A recent Stanford University study of several thousand executives in the corporate and entrepreneurial world revealed that 85 percent of the success of those business people could be attributed not to their product knowledge, but to their skill in cultivating relationships with people.

That's a scriptural truth, and it works in ministries and churches just as surely as it works in the business world. No matter what your arena of authority, you cannot lead effectively unless you know the people you're leading and they know you!

Some might say that's impossible. After all, if an organization grows to hundreds or even thousands of people, the head of that organization could never get to know every one of them. So, what's the solution? Again, the corporate world has discovered what Jesus knew long ago, one person can personally administrate no more than 12 people.

So, in larger organizations, the top leader must cultivate a leadership group of 12 (or fewer) under him. Those leaders are, in turn, responsible for a similar group under them, and so on. Thus, no matter what level of leadership you hold, it's those people who are directly accountable to you that you, as a leader, need to know. That means you must spend time with them, not just giving them instructions, but talking to them, learning to understand their priorities and value systems, what motivates them and what doesn't, their strengths and their weaknesses.

In 1 Thessalonians 5, the Apostle Paul actually gives Christians a scriptural mandate to "know them which labor among you, and are over you in the Lord, and admonish you; And to esteem them very highly in love for their work's sake" (vv. 12-13). Notice the connection there between knowing and esteem. Esteem isn't something that just happens. It comes when people become familiar with the person they're serving and begin to trust him.

Be the Same Yesterday, Today And...
Of course, if those you're leading get to know you and discover you're not worthy of their trust, you'll have a problem. So it's vitally important that as leaders we conduct ourselves in a trustworthy manner. That means, for instance, being forthright with people. If someone does something that you don't like or that is contrary to your instructions, don't criticize him behind his back. Don't just block his raise or send him a notice of termination. Communicate frankly and directly.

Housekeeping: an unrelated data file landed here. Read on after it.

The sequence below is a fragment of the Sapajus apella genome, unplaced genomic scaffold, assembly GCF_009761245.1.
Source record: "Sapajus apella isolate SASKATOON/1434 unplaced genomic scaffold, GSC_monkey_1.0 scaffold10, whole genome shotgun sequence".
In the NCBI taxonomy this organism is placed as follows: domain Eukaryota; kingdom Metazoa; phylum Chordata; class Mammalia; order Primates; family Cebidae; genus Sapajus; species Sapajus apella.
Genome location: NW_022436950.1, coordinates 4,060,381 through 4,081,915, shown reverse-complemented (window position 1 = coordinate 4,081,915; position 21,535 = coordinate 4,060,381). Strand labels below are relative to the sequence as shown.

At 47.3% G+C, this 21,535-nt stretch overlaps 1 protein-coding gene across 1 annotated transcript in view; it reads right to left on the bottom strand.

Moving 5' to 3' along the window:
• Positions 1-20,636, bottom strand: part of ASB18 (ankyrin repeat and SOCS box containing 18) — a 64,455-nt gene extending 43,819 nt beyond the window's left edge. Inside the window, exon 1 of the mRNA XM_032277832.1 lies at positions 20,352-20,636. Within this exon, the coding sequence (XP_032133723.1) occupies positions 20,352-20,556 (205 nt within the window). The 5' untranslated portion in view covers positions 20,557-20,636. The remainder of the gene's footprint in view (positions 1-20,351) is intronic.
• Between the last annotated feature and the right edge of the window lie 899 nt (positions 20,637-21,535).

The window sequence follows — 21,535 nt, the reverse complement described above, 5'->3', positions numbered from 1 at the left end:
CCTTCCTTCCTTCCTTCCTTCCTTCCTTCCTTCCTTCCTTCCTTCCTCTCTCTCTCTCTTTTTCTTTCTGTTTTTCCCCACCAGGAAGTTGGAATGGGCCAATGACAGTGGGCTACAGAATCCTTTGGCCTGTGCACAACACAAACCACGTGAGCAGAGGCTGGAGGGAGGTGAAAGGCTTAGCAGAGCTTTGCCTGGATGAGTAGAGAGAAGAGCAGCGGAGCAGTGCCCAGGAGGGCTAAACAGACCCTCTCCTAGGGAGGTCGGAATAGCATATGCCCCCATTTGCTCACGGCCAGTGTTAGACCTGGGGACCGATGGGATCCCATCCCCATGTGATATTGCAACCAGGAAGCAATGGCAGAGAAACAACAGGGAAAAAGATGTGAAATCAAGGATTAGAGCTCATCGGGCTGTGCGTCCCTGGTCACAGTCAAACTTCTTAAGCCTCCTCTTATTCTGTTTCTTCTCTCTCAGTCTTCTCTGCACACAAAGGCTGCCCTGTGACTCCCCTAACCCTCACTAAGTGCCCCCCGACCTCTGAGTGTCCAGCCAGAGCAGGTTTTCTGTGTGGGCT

Go to him personally and say, "Hey, you made a mistake. I know you didn't have a wrong motive. So let's talk about it and see if we can prevent that kind of thing from happening again." You can also elevate the trust factor by being consistent. The reason we can trust Jesus so implicitly is that He is "the same yesterday, and today, and for ever" (Heb. 13:8). You can't trust someone who is not consistent in his response to you.

The worst person in the world to work for is someone who is high one day and low the next in his relationships with people. It's the employer who is so erratic that his employees can't ever predict with any regularity how he is going to respond to them. They're reluctant to talk to their boss about anything, because they don't know if he is going to bite their heads off or be polite. Don't be that way. Give the people you lead reason to trust you by responding to them consistently and in love, day after day. Then step out and lead as Jesus did, not by barking orders from behind, but by walking before them and showing the way.

The Leadership Anointing
Look back at John 10 and you'll see what I mean. There Jesus says the shepherd "goeth before them, and the sheep follow him" (v. 4). He was showing us that an effective leader always steps forward and acts as an example for his followers. In my church, for instance, we set a goal each year and specify the number of confirmed salvations we want to see by the end of the year.